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Second Trimester Symptoms
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The nausea subsides
Thankfully, the list of second trimester symptoms generally doesn't include morning sickness. Most women find that it tapers off or stops completely. If you're still feeling queasy, talk to your doctor about increasing your intake of vitamin B6, which has been shown to settle the stomach. Around this time, you'll start to experience a new discomfort in the tummy: abdominal aches, a result of your growing uterus and the stretching of the surrounding ligaments.
Signs of life
During most of your first trimester, your baby grew silently inside you. At around 12 weeks, your doctor could detect the baby's heartbeat. But now you'll experience other physical signals that your baby is thriving. Among them:
- Between 16 and 20 weeks, you'll start to feel your baby move around inside you, known as "quickening."
- Toward the end of the trimester, you might also feel repeated "blips" in your abdomen, Don't worry: That's just your baby having completely harmless hiccups!
At this stage of pregnancy, even mundane activities like walking to the bathroom might make you feel out of breath. It's perfectly normal. As the uterus grows, it crowds the lungs, making it a little harder for air to flow in and out. Try to take it easy, but if you find that your shortness of breath becomes more severe, see your doctor.
Your changing shape
By week 16, you'll likely be wearing maternity clothes due to your expanding waistline and widening hips. By week 27, you should have gained 16 to 22 pounds, but your baby will only account for about 2 of those. You'll also probably start to see another pregnancy phenomenon: stretch marks. Most will fade to nearly invisible silver or white streaks after you give birth.
Although your hormones are still in overdrive, your body's had three months to adjust to them, so you might actually tame your emotions enough to make it through a tear-jerker commercial without crying. On the flip side, as your shape changes you may worry more about the long-term effects that pregnancy may have on your body. To beat the body blues:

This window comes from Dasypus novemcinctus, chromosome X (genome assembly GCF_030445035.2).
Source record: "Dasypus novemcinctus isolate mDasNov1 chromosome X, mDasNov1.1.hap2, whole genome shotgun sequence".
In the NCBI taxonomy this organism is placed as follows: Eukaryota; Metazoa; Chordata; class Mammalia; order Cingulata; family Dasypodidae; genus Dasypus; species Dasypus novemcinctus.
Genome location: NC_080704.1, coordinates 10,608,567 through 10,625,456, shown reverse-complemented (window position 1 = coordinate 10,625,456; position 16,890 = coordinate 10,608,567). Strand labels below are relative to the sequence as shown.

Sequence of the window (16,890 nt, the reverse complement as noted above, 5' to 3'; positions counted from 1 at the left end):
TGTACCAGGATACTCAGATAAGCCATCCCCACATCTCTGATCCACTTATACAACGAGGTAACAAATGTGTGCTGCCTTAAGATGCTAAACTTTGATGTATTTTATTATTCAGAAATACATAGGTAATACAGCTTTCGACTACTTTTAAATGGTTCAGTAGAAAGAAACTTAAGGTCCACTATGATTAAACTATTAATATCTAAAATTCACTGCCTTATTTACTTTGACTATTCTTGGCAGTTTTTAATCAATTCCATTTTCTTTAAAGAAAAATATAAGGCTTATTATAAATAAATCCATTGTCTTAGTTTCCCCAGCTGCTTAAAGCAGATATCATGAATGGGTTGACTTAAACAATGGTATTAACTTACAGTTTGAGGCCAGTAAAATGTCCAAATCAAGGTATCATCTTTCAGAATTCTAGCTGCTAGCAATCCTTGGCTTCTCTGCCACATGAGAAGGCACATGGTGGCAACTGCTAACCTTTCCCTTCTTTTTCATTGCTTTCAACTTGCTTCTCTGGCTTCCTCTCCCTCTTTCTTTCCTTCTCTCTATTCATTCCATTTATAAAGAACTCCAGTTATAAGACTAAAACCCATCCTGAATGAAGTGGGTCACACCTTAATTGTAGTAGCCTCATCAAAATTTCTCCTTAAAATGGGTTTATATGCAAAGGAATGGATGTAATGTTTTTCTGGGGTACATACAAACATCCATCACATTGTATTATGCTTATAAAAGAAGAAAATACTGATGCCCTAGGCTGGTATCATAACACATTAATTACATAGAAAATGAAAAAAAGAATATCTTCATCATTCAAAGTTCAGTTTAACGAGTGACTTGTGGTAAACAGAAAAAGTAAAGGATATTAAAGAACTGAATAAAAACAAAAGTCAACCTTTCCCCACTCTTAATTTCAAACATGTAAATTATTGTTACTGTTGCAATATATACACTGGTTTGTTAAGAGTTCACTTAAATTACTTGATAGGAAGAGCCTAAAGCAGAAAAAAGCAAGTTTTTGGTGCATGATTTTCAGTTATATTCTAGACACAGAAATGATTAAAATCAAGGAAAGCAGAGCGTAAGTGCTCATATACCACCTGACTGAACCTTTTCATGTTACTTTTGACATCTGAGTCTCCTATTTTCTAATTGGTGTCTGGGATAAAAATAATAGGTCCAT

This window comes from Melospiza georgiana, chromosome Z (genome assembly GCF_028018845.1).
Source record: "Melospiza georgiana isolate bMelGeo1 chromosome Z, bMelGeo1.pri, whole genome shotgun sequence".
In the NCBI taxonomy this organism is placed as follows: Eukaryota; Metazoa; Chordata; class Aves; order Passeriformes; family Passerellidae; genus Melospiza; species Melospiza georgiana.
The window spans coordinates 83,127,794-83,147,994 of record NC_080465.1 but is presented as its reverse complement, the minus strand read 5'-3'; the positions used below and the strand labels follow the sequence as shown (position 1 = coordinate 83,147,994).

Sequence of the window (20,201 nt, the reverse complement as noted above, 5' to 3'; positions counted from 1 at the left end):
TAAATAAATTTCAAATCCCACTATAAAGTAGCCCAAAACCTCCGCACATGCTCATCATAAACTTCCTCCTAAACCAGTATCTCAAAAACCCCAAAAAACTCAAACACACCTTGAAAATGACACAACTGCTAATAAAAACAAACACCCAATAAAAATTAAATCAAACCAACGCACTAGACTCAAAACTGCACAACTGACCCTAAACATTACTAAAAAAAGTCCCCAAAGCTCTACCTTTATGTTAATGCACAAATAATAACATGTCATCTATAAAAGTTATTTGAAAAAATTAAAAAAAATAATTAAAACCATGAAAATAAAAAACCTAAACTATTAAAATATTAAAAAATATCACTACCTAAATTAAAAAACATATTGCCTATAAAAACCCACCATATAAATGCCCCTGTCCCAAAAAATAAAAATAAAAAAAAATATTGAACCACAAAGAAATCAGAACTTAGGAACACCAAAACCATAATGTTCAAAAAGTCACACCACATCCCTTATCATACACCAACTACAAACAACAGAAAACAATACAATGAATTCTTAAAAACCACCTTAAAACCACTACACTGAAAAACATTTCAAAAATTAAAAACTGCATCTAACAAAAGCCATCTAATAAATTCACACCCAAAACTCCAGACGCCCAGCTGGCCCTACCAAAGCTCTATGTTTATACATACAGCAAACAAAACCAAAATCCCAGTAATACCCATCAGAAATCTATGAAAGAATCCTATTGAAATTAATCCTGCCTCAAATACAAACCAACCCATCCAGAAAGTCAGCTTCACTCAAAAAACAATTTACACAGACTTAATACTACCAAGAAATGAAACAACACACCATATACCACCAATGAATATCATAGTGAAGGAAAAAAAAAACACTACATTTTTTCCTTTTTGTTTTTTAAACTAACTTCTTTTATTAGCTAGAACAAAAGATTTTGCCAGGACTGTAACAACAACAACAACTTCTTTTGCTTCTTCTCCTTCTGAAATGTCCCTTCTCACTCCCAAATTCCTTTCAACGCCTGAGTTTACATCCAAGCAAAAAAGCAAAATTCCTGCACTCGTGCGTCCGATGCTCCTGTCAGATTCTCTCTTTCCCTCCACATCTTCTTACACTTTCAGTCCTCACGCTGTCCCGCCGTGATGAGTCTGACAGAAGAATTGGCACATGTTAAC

As your baby becomes more "real" to you, your dreams might become more startling. Giving birth to some kind of supernatural Rosemary's Baby is a common theme in expectant moms' dreams during the second trimester. So don't freak out if you wake up in a cold sweat. It's normal to feel a little anxious.
Your sex drive
During the fourth or fifth month, you might suddenly feel much more sexual. By your second trimester, your body is manufacturing estrogen in overdrive. The ovaries produce as much in a single day as a nonpregnant woman's ovaries do in three years. And since the first trimester's nausea and fatigue have tapered off, you might feel more aroused. Some women even experience multiple orgasms for the first time.
Getting in exercise
Second trimester symptoms are minor compared with those in the first trimester, so take advantage of it!
- Kegels, which will help you with pushing during labor and reduce the risk of incontinence after. Contract your muscles as though you're trying to stop the flow of urine in midstream. Hold and repeat.
- Prenatal yoga. It's tailored especially for you and your changing body, and you'll get to meet other expecting moms in the process.
- Hitting the pool. Swimming and water aerobics are low-impact, and the weightless feeling will give your tired legs, feet and back a break.
- Walking. Even just around the neighborhood will get your blood pumping and make you feel more energetic.
- Avoid heavy lifting or any exercise that requires you to exhale with great force. It can raise your blood pressure to dangerous levels.
- After the fourth or fifth month, skip exercises that require you to lie flat on your back. This position could cause you to compress the vena cava, a major blood vessel that brings blood to the baby.
- Eat a small snack about an hour before your workout. The calorie boost will increase your energy.
- Sip water throughout your workout. It's especially important to stay hydrated while you're pregnant.
- Take extra care with exercises that require balance. Your body is changing rapidly, and you can feel especially off-kilter while running or doing step-aerobics.